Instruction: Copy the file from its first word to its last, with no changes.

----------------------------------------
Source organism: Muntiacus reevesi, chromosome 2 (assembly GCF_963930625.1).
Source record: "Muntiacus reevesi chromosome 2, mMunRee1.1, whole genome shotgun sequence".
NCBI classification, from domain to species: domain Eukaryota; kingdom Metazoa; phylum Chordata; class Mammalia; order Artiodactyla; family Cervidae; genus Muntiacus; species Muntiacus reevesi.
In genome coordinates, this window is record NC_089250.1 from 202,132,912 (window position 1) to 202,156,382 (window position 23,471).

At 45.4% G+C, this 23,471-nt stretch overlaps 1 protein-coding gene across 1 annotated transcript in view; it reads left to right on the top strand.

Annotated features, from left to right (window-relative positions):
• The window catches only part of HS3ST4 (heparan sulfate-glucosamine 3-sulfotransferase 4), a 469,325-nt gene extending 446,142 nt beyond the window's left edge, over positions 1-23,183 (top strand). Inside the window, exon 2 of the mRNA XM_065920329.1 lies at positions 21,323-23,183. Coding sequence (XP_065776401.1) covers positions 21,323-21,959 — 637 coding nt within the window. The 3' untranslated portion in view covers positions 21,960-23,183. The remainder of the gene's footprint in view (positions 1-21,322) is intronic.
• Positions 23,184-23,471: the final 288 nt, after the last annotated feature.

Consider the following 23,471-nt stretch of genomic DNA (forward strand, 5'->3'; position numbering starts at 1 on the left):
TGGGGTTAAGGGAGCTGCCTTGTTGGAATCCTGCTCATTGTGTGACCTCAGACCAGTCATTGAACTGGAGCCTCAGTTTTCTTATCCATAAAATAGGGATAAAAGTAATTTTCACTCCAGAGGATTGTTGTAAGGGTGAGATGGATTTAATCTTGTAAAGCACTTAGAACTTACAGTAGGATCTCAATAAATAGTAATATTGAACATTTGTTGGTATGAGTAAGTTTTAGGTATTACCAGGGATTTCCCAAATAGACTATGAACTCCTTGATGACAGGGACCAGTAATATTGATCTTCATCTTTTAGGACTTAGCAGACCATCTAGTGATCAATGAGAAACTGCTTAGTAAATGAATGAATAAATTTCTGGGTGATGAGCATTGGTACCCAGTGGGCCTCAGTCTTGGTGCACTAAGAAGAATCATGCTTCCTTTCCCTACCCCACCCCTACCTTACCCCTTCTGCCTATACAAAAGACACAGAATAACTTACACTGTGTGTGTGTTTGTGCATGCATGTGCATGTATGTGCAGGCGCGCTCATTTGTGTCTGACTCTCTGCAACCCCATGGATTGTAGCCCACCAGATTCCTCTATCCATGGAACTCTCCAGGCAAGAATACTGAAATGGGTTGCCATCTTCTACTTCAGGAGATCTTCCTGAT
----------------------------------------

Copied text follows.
Source organism: Muntiacus reevesi, chromosome 2 (assembly GCF_963930625.1).
Source record: "Muntiacus reevesi chromosome 2, mMunRee1.1, whole genome shotgun sequence".
NCBI classification, from domain to species: domain Eukaryota; kingdom Metazoa; phylum Chordata; class Mammalia; order Artiodactyla; family Cervidae; genus Muntiacus; species Muntiacus reevesi.
In genome coordinates, this window is record NC_089250.1 from 202,132,912 (window position 1) to 202,156,382 (window position 23,471).

At 45.4% G+C, this 23,471-nt stretch overlaps 1 protein-coding gene across 1 annotated transcript in view; it reads left to right on the top strand.

Annotated features, from left to right (window-relative positions):
• The window catches only part of HS3ST4 (heparan sulfate-glucosamine 3-sulfotransferase 4), a 469,325-nt gene extending 446,142 nt beyond the window's left edge, over positions 1-23,183 (top strand). Inside the window, exon 2 of the mRNA XM_065920329.1 lies at positions 21,323-23,183. Coding sequence (XP_065776401.1) covers positions 21,323-21,959 — 637 coding nt within the window. The 3' untranslated portion in view covers positions 21,960-23,183. The remainder of the gene's footprint in view (positions 1-21,322) is intronic.
• Positions 23,184-23,471: the final 288 nt, after the last annotated feature.

Consider the following 23,471-nt stretch of genomic DNA (forward strand, 5'->3'; position numbering starts at 1 on the left):
TGGGGTTAAGGGAGCTGCCTTGTTGGAATCCTGCTCATTGTGTGACCTCAGACCAGTCATTGAACTGGAGCCTCAGTTTTCTTATCCATAAAATAGGGATAAAAGTAATTTTCACTCCAGAGGATTGTTGTAAGGGTGAGATGGATTTAATCTTGTAAAGCACTTAGAACTTACAGTAGGATCTCAATAAATAGTAATATTGAACATTTGTTGGTATGAGTAAGTTTTAGGTATTACCAGGGATTTCCCAAATAGACTATGAACTCCTTGATGACAGGGACCAGTAATATTGATCTTCATCTTTTAGGACTTAGCAGACCATCTAGTGATCAATGAGAAACTGCTTAGTAAATGAATGAATAAATTTCTGGGTGATGAGCATTGGTACCCAGTGGGCCTCAGTCTTGGTGCACTAAGAAGAATCATGCTTCCTTTCCCTACCCCACCCCTACCTTACCCCTTCTGCCTATACAAAAGACACAGAATAACTTACACTGTGTGTGTGTTTGTGCATGCATGTGCATGTATGTGCAGGCGCGCTCATTTGTGTCTGACTCTCTGCAACCCCATGGATTGTAGCCCACCAGATTCCTCTATCCATGGAACTCTCCAGGCAAGAATACTGAAATGGGTTGCCATCTTCTACTTCAGGAGATCTTCCTGAT